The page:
In today’s interdependent and technological world of global markets and distribution systems, agriculture has become an essential element of national and international economies. Food is a commodity for trade, and food security is a matter of global concern. The future security of the world’s food supply has focused international discussion on one over-arching question: Can agricultural systems meet the demands of a rising world population and expanded expectations on the one hand, and deal with the deterioration of land and soil resources on the other?

Read: How youth you can succeed in farming

Many scientists today believe that modern agricultural practices, which have increased efficiency and production to an extent unknown in history, now appear to be exhausting the agricultural ecosystem. A movement towards more sustainable agricultural practices has begun. On the other hand, agribusinesses point to new science and technology based on genetic engineering and other methods that may revolutionize the food industry.

Kenya, rich in resources, has always been a major exporter of food. Kenyans, like other societies, have seen farmlands and farm communities as part of their environmental heritage, national identity and culture. But in today’s world of supermarkets, fast foods and freezer containers, where food is available to all who can afford it, many urbanized Kenyans have lost the connection between the food they eat and the land that produces it, not recognizing the profound changes that agribusiness has brought to farming communities, the farming way of life and the environment.

In recent years, concerns about pesticide use, biotechnology and other issues have focused public attention on the quality and safety of food and industrial farming techniques, and spurred interest in alternatives. Resolving issues regarding the sustainability of Kenyan agriculture will involve a new recognition of the integrity of nature and ecosystems and the wisdom of farming methods in harmony with the local environment, while at the same time utilizing the best national and international science and technology to maintain food security levels and meet the challenge of rising populations and deteriorating land and soil resources.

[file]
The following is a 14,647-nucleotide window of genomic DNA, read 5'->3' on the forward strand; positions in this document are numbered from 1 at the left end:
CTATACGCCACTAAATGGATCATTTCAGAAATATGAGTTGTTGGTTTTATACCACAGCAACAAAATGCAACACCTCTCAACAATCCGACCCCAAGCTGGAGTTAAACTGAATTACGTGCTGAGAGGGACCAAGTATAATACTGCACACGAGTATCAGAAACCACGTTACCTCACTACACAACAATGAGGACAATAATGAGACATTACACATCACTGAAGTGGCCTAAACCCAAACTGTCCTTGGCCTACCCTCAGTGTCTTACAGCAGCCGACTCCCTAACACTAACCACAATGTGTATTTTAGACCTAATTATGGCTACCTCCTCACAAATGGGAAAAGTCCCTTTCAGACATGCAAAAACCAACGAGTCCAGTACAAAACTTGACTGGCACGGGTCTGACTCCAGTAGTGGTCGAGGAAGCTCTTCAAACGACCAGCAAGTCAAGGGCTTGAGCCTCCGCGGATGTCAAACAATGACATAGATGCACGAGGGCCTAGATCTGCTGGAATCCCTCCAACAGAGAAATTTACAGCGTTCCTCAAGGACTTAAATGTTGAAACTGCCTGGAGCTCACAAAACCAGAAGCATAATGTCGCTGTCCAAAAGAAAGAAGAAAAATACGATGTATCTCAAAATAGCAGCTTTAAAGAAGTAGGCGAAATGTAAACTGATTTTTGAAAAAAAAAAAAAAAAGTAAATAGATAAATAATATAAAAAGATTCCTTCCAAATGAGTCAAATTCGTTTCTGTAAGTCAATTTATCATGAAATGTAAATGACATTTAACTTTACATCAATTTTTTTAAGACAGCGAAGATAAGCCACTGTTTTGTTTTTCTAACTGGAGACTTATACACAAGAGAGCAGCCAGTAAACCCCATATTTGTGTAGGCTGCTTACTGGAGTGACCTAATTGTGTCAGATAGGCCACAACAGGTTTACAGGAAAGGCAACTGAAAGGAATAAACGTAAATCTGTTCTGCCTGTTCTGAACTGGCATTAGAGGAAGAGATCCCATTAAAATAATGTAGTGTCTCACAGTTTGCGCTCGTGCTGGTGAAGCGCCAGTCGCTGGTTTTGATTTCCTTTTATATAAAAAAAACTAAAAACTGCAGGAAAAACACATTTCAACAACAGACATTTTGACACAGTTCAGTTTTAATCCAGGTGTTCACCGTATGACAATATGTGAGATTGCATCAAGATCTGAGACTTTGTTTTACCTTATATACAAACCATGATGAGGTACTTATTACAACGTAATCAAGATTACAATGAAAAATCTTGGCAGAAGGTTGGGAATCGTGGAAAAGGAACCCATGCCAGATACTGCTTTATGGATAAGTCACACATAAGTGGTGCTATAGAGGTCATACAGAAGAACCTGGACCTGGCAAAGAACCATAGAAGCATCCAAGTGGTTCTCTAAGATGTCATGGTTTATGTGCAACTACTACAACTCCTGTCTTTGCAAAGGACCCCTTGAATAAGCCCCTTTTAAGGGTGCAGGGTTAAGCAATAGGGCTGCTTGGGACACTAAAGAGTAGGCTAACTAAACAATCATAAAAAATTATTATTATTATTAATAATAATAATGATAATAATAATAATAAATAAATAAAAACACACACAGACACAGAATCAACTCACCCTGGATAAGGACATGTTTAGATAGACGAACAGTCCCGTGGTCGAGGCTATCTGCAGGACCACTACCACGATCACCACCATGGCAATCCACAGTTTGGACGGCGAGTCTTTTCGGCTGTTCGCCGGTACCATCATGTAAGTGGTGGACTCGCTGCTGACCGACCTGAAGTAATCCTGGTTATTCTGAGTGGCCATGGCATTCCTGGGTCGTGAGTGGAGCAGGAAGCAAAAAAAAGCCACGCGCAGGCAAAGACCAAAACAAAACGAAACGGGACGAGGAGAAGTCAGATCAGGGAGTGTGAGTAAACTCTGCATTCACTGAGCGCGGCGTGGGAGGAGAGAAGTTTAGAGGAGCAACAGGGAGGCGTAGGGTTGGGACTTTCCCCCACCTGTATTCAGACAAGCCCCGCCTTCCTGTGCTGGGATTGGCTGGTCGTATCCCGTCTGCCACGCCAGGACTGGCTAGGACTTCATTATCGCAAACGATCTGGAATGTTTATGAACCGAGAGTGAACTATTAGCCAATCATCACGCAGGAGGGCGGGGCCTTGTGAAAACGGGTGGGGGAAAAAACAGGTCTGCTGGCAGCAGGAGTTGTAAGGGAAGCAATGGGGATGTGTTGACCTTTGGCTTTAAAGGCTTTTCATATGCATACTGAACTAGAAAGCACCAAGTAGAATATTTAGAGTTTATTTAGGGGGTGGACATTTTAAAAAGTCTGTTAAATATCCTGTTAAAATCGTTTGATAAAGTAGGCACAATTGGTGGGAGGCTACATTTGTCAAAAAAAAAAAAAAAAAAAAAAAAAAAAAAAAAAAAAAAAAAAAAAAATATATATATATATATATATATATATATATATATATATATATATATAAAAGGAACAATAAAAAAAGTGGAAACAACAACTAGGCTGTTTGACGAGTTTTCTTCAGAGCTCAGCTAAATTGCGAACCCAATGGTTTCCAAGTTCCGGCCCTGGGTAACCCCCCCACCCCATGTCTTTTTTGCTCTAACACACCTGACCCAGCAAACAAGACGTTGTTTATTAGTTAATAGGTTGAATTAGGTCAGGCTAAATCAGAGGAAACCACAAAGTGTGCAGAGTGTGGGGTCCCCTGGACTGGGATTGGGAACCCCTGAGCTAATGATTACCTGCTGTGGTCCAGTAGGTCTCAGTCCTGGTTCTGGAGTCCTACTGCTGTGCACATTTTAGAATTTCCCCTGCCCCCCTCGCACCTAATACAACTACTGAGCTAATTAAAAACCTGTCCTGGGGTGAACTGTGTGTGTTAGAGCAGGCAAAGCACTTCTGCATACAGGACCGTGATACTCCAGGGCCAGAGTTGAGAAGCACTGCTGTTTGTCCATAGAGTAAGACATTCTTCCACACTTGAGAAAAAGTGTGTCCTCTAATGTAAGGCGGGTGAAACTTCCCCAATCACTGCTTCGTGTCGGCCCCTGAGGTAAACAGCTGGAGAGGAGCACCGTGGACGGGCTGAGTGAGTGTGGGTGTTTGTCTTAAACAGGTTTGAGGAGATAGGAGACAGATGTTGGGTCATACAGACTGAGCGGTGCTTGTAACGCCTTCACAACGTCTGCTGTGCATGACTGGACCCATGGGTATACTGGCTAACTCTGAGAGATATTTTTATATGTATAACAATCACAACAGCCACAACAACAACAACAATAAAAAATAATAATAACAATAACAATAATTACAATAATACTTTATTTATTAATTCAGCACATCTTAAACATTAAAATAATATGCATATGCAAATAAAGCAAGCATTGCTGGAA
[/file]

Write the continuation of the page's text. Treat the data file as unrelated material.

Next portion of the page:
Read: Should I quit my job and start farming?

Players of Agribusiness in Kenya

From Sugarcane farming in the western region to tea farming in the Western Kenya region, livestock keeping in northern Kenya, maize farming in the north rift and fishing in the Indian Ocean, smallholder producers face more or less the same hurdles to wealth creation. The good news is that opportunities exist to make farming, including the small-scale types, a profitable venture for anyone. One of the ways of bringing shine to the much-neglected sector is by adopting sustainable agribusiness.

Agribusiness is a broad area and covers the entire spectrum of food production with multiple players along the value chain. It includes farming, the supply of various inputs, distribution, processing, wholesale and retail sales, research and development, marketing and financing as well as the end product: the food on the plate of the consumer.

The key players in the value chain include the farmers, co-operatives, regulators, government agencies, research institutions, companies, business associations, financial institutions, multilateral bodies, civil society, and the academia.